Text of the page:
write essay

Research Overview

Overview

XLD Salmonella Research

XLD Salmonella Research

The Microbiology and Molecular Genetics faculty are asking fundamental questions in eukaryotic and prokaryotic cell and molecular biology. Our Department applies the methods of microbiology, genetics, biochemistry, bioinformatics, and structural biology to elucidate the molecular mechanisms of the cell. The interdisciplinary nature of these fields means that a prospective graduate student is offered a wide choice of research opportunities. Cross-departmental, interdisciplinary collaborations are facilitated by regular meetings and journal clubs focusing on nucleic acid biochemistry, DNA repair, signal transduction, bacterial pathogenesis, and structural biology and bioinformatics.

The research conducted by the Department of Microbiology and Molecular Genetics bears directly on crucial health and environmentally related problems such as cancer, AIDS, microbial pathogenesis, and bioremediation. The research programs within the Department are supported by a variety of sources including the National Institutes of Health, the National Science Foundation, the American Cancer Society, the Department of Energy, and the Environmental Protection Agency. The Department is also the recipient of a 1.8 million dollar award from the Lucille P. Markey Charitable Trust for the establishment of a Center for Molecular Genetics. Investigators have also received funding from private foundations, including the Burroughs Wellcome Foundation and the Pew Charitable Trust.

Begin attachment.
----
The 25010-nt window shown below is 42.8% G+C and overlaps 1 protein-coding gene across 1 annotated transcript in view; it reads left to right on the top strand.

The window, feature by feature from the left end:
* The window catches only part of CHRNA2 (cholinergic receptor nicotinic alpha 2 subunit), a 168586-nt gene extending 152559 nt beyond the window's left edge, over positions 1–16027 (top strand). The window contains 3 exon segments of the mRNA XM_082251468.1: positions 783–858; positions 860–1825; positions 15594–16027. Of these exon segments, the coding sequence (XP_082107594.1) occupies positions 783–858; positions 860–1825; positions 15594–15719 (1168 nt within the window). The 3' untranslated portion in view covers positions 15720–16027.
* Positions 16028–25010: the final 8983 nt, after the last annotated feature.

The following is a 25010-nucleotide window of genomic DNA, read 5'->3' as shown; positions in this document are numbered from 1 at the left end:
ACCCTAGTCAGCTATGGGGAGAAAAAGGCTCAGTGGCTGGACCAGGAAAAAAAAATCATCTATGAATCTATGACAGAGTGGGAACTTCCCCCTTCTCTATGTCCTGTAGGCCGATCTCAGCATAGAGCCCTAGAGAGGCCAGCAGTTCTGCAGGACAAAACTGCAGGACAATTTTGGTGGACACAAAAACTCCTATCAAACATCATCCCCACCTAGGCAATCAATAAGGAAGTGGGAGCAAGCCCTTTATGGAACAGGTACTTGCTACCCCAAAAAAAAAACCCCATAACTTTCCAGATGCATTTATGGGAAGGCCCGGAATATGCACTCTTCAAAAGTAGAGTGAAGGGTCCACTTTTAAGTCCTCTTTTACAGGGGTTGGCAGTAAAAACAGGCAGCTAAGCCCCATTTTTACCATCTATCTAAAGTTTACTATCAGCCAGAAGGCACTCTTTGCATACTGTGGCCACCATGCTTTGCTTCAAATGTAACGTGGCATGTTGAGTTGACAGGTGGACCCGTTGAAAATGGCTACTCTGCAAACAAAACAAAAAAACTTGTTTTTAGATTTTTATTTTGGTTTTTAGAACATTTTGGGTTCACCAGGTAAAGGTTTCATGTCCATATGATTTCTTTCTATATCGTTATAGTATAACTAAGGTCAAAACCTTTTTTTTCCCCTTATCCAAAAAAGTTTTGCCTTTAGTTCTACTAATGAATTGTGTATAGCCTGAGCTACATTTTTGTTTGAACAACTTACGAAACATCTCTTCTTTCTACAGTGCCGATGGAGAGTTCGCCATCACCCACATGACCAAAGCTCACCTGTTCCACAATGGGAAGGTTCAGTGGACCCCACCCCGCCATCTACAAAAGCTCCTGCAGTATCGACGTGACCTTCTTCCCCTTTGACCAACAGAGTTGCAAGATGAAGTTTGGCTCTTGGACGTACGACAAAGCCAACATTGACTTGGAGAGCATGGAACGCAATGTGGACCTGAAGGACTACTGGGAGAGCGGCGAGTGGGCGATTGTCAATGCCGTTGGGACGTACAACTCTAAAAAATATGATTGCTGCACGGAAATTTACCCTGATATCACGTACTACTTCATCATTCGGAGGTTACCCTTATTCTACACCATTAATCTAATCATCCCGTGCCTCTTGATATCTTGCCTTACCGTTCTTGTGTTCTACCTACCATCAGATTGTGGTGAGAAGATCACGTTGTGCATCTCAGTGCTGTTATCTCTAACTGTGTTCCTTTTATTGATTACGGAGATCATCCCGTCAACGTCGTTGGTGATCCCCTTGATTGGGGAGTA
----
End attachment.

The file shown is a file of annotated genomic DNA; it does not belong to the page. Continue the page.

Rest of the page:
• What our students have to say...

    I came into UVM majoring in biology because in high school the subjects were very broad and I knew that I enjoyed science so I figured that biology would be a good fit for me. Sophomore year I took a class called Microbiology and Infectious Diseases. This class really sparked my interest into a whole new realm of biology that I had had only a brief introduction in high school. Upon taking this class and many others really solidified my interest in Microbiology, which is why I made the switch. I have been more than happy with my switch. The variety of classes allows me to explore the vast realm of microbiology. The courses here have expanded my views of the microbial effect on the planet. In one of my favorite classes we discussed how closely tied emerging infectious diseases are tied to the destruction of the climate, something that is super relevant to what is currently going on globally. I have been able to work in a research lab, which was an excellent supplement to my degree in a hand on manner. The thing that really sticks out most to me about this department is the faculty. Everyone is so willing to help you with what ever it may be from questions about class to career advice, I have always felt cared for by the professors here. All in all I have loved my time as an MMGer!

    Mary (Microbiology), graduated 2016
Seminar
Building a membrane on the other side of the wall by Thomas Silhavy

Wed March 8th, 2017 at 9:30 AM
HSRF 300

Seminar
TBA by David Thanassi

Wed March 29th, 2017 at 9:30 AM
HSRF 300

Seminar
TBA by Michael Caparon

Wed April 12th, 2017 at 9:30 AM
HSRF 400